- Who woulda thought I’d be wishing for warmer clothes?
Got back yesterday (at about 6 a.m.) from eight days in Honolulu. Even though the weather wasn’t the greatest (I ought to create an illustration called, The Wardrobe I Should Have Taken), it was nice to go beyond simply thawing-out, all the way to sleeping with the windows open!
I am enjoying the Open Studio that the senior center in my hometown (Keller, TX) is letting me host. We have been meeting Wednesday afternoons. January’s session is over, but February we’ll be back at it. This is the picture I started this past Wednesday and finished at home.
6″ x 8″ opaque watercolor (Dick Blick premium tempera) on 140 lb. Strathmore 400 watercolor paper. If you are wondering what the “stucco effect” is from: I’ve been experimenting with acrylic mediums on paper (and just a few days ago, on artist’s canvas). This is Liquitex (R) modeling paste, applied with a palette knife then textured by pressing & lifting a scrap of very heavy/coarse artist’s canvas (#8 or #6 I think).
Have also been experimenting with final acrylic glazes on my most recent watercolors. This one has one coat of Liquitex matte varnish. I believe that has solved the scanner-reflection problem I had with the gloss finish (which I do prefer, but not if I can’t scan things).
Three Pears experiment
I did this quote-unquote very quickly…just so I could see how cutting my own squares of canvas and backing them with a FLEXIBLE cardstock would work out “in the field.” The wrinkles you see here, there, and running across the picture will never come out: I was so smart back when I bought the stuff that I decided to pre-shrink the enitre role of lightweight unprimed canvas. In a swimming pool. On a length of PVC pipe “to KEEP it from wrinkling.” Famous last words.
Please, DON’T you DO THAT. Repeat: the wrinkles will never come out.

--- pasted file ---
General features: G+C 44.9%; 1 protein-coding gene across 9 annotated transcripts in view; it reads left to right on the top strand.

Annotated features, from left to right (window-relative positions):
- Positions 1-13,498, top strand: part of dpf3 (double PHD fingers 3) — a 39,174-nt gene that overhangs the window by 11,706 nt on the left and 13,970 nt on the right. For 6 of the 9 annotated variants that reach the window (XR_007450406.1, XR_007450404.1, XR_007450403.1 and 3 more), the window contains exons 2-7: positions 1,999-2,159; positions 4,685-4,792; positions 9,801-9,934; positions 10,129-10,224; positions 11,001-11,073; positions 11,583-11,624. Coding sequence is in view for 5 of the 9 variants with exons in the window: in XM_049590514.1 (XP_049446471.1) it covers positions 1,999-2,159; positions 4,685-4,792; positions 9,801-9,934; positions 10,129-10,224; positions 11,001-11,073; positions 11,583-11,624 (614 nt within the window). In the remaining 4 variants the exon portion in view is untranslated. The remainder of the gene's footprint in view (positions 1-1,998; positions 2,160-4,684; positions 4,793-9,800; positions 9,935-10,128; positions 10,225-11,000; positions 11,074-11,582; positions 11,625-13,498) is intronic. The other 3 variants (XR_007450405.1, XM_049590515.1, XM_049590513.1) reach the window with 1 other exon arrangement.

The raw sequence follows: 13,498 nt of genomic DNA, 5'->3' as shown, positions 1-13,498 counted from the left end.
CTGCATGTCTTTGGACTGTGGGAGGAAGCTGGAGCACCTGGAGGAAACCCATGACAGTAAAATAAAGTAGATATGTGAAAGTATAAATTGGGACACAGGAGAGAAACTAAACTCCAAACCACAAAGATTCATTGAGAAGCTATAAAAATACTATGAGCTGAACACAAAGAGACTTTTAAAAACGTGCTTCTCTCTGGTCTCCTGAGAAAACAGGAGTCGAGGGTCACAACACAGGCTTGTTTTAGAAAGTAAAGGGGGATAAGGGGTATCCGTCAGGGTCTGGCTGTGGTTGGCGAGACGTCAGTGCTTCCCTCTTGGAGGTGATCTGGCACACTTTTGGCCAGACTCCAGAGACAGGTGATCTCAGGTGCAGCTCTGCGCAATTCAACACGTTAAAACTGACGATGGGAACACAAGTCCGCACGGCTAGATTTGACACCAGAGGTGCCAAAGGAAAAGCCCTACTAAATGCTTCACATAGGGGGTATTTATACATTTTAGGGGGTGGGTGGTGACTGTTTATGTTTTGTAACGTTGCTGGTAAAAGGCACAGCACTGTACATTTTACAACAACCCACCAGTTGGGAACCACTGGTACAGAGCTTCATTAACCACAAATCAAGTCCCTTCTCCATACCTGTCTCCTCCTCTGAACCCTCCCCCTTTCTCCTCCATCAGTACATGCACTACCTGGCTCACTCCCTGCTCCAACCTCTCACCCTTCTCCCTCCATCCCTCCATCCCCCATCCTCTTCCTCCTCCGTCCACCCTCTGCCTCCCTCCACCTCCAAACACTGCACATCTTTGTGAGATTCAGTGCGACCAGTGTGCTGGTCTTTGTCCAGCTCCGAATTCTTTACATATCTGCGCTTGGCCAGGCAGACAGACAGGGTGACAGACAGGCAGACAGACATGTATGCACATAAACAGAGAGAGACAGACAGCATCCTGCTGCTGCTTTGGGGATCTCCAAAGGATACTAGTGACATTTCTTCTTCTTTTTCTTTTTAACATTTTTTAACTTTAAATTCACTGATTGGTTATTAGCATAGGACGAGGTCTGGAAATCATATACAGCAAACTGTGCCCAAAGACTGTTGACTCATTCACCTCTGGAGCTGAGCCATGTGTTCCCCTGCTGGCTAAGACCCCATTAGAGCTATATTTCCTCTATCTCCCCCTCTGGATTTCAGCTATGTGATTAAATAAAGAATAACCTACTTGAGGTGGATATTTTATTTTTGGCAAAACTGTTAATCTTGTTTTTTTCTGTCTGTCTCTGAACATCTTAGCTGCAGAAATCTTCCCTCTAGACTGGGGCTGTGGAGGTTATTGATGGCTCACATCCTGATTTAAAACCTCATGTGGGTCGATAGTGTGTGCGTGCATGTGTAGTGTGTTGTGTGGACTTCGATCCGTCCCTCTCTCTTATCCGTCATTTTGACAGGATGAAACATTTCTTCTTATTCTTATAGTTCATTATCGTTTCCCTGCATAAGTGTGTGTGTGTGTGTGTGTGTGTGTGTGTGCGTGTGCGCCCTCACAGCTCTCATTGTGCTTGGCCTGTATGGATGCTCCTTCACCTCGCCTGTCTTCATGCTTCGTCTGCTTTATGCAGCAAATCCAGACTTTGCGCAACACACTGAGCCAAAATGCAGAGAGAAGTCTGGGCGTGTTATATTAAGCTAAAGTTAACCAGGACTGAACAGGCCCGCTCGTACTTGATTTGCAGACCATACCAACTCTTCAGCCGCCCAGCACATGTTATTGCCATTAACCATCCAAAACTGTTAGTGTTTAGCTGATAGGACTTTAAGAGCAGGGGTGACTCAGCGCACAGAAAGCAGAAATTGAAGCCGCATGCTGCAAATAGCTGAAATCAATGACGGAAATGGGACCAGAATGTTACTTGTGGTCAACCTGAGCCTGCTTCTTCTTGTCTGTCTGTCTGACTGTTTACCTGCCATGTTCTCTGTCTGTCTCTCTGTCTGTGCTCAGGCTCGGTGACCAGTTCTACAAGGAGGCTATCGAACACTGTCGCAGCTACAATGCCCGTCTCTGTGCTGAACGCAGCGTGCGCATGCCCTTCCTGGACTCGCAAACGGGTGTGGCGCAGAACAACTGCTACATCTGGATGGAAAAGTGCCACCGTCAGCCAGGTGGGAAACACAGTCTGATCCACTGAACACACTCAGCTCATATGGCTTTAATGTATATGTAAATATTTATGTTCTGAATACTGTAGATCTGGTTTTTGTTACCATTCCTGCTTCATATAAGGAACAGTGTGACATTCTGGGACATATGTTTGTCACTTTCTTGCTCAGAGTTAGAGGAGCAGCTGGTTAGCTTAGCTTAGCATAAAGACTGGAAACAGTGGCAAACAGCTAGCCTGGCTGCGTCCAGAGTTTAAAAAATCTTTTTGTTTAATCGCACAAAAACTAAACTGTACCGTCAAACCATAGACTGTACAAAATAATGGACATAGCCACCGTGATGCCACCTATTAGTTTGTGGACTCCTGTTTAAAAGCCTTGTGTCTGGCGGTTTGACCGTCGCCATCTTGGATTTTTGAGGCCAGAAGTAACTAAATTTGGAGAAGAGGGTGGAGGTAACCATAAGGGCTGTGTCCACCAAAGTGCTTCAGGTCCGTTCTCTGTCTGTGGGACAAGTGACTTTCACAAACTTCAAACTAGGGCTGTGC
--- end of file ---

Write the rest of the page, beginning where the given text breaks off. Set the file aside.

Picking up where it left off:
When I found this particular photo of pears on PaintMyPhoto with the wrinkled white tablecloth, I thought, “pe(a)rfect.” After sufficiently thick-ish color layers were dry I varnished it (and got smearing of the near-black background) and then did some touch-up with more tempera. Before a second matte varnish I used a spray “workable fixative” to prevent any more smearing. It seems to have worked.
Moderate flexing of the fully-dry painting does not seem to leave/make any cracks, etc. I feel very comfortable about cutting PRIMED canvas to 8.25″ x 10.25″ and stapling each one (within that extra 1/4″) to, say, 8.25+” x 10.25+” single-thickness corrugated cardboard for working on-the-go. Keeping them small means they might fit in document sleeves for further “travel protection.”
And the line was delivered by a sweet little (7-ish) actress, Mallory Mahoney. Made me teary.
Got (any) Liberty? Judging by most of the film’s YouTube comments, that’d be a big, “Not much and not for much longer, good buddy.” I think you can pretty much “guess” how I see the film.
“Dig” on YouTube here.
Come on, kids; it’s MLK-tested, MLK-approved. I know you’re off today, celebrating that multi-faceted cheater, Martin Luther King, Jr., but next time you have a quiz lean in and help yourself. If you get caught just say: